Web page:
In the past couple of years, Africa has received an ever increasing amount of good press thanks to its unfaltering growing collective GDP.
One of the direct results of this positivism has been that the continent’s brain drain is slowly reversing, and turning into a brain gain instead.
In order for this return of the diaspora to last, stability is just as crucial as booming economies. This is why Ghana has been on top of the list for the past decade. Should Kenya have trouble-free elections in March, it is expected that many “diasporans” will return there too.
Understanding the importance of the upcoming elections, Kenya’s mobile operator, Safaricom, has partnered with Sisi Ni Amani, an NGO, and launched an SMS platform to promote the peace. This platform will allow community “peace” ambassadors to send out positive messages targeted at specific incidents at a micro level with the aim of preventing, reducing or stopping election violence.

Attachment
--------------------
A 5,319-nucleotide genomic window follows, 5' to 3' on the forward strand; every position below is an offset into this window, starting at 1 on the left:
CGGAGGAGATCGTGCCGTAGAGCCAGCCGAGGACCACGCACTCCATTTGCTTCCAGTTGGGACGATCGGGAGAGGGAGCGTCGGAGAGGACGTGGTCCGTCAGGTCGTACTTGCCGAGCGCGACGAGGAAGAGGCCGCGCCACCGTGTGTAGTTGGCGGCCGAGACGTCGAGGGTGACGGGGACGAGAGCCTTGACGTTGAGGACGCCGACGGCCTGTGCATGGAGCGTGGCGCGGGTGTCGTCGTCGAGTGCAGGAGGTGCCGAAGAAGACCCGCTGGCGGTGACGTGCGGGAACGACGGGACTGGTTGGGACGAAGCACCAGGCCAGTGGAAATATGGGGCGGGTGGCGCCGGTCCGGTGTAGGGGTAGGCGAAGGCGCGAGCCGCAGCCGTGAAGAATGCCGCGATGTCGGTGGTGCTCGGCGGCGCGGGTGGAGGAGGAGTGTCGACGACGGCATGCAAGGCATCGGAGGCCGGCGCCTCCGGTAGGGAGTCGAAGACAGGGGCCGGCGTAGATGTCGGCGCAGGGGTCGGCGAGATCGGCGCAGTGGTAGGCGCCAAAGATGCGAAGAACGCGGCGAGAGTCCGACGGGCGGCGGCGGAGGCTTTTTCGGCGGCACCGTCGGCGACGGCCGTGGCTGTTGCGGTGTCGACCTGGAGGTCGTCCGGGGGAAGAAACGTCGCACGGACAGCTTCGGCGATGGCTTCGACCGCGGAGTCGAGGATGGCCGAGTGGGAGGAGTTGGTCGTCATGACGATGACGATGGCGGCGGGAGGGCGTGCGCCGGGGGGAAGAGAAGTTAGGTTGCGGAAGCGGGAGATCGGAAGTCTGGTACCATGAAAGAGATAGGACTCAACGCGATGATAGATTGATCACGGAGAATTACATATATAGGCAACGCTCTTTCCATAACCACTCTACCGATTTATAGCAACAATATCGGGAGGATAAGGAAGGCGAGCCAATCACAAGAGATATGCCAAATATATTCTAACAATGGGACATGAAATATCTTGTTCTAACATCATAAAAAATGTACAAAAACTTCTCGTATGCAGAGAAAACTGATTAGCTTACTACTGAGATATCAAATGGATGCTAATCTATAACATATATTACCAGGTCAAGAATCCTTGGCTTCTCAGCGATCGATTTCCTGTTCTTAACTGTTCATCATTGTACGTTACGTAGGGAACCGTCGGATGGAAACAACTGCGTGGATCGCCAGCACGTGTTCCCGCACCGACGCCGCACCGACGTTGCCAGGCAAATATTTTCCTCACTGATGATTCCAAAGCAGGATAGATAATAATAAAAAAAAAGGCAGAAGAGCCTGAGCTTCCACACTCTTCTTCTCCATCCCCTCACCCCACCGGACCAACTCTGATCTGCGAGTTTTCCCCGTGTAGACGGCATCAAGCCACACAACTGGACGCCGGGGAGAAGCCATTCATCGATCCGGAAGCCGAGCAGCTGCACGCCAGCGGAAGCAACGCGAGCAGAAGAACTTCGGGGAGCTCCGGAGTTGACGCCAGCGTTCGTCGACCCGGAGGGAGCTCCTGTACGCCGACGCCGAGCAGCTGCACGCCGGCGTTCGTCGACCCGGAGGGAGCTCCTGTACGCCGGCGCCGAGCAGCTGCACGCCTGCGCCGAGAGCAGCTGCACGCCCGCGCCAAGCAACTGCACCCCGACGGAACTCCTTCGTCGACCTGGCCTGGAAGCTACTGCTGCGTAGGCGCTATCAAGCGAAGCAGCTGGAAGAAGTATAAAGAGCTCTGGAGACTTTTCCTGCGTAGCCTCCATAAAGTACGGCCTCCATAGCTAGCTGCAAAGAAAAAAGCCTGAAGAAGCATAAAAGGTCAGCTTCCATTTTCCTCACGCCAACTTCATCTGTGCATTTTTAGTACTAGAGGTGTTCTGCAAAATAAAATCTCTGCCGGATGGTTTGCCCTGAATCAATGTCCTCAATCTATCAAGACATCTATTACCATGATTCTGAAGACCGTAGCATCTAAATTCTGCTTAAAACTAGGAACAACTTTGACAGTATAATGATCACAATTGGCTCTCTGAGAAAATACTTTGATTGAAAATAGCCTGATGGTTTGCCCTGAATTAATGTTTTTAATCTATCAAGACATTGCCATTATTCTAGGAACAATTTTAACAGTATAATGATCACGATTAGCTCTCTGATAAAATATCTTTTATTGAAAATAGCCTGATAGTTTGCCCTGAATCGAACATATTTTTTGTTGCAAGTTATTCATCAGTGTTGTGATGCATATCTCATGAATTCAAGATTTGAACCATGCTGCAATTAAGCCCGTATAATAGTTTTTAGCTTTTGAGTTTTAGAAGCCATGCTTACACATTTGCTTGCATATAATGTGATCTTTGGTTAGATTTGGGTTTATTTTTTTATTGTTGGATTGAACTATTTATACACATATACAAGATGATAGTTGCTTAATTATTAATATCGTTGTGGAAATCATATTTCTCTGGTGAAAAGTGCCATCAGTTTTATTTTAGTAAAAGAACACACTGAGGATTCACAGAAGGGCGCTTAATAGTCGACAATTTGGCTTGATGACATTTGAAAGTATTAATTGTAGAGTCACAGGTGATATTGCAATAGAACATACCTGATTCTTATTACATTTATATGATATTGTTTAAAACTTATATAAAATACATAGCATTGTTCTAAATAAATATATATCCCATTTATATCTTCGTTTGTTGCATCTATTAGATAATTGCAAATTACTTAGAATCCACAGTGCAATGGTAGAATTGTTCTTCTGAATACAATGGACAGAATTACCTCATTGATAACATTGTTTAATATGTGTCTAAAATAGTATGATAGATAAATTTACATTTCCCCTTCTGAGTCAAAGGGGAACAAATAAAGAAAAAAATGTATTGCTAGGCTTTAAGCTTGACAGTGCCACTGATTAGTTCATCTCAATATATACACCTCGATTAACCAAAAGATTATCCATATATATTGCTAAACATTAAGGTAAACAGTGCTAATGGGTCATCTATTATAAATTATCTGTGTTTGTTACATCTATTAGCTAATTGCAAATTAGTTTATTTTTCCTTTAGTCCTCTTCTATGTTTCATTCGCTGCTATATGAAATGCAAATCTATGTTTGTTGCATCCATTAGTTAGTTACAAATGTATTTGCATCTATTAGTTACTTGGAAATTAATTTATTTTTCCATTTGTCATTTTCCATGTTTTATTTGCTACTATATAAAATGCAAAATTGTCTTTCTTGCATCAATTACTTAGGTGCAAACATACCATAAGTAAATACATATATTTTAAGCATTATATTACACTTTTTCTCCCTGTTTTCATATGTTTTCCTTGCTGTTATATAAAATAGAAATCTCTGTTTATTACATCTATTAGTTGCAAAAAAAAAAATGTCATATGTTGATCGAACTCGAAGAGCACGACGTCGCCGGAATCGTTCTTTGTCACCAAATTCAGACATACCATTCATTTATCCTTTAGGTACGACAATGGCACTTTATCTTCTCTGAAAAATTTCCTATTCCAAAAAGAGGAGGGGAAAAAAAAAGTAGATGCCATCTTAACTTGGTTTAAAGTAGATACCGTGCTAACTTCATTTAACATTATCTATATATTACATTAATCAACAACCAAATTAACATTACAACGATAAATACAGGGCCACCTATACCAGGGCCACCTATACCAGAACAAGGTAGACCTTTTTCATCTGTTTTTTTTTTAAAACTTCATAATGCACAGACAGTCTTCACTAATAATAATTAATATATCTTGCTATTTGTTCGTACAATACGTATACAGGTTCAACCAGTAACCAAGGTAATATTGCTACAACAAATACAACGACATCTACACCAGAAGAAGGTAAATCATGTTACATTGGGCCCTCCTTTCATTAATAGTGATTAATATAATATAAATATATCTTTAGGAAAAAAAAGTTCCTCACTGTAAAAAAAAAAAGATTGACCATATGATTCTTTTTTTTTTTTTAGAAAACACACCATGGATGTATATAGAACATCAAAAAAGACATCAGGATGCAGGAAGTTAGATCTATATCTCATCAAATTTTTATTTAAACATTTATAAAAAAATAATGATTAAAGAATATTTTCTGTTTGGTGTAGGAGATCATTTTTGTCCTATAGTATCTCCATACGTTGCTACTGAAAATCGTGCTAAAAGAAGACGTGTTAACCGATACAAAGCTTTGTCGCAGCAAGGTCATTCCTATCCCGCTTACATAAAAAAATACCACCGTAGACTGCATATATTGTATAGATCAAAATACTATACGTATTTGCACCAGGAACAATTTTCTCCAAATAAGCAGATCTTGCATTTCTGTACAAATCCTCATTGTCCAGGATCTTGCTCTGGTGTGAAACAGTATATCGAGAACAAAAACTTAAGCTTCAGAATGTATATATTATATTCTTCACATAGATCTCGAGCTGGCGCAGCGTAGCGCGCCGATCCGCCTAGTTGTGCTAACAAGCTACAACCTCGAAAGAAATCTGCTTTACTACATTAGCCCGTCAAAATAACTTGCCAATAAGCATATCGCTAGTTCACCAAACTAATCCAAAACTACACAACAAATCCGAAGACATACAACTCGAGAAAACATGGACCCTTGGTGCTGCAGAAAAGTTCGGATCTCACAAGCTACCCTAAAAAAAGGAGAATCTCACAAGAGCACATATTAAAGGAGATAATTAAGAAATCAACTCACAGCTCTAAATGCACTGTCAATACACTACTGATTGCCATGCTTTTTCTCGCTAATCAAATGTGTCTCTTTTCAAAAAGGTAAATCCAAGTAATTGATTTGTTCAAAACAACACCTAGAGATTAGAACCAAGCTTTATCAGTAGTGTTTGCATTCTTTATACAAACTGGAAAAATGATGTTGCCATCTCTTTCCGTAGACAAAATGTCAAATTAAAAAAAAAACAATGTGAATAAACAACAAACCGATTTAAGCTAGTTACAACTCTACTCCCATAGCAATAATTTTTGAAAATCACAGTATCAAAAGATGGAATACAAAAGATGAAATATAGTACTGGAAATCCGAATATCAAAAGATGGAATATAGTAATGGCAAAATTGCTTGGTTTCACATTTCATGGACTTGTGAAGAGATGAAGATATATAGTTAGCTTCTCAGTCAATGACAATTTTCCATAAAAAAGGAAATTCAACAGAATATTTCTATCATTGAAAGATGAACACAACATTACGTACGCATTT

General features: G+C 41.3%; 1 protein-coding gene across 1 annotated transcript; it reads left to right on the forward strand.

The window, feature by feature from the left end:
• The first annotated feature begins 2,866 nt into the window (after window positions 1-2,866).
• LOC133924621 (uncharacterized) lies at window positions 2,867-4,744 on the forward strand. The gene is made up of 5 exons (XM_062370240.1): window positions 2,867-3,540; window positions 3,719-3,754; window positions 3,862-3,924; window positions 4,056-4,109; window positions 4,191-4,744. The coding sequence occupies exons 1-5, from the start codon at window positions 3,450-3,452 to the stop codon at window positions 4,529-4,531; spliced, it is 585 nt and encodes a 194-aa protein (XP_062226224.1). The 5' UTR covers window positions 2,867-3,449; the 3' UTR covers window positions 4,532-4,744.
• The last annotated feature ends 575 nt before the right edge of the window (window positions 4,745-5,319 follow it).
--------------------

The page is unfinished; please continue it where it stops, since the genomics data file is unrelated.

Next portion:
With so much at stake, the Kenyan government has adopted a new constitution and made widespread modifications to its electoral system. A significant change is that the new laws enable diaspora voting. By giving diasporans the power to have their say, they might feel more inclined to return home and play a crucial part in the new Africa.
After all, this is history in the making, and who wouldn’t want to be a part of it?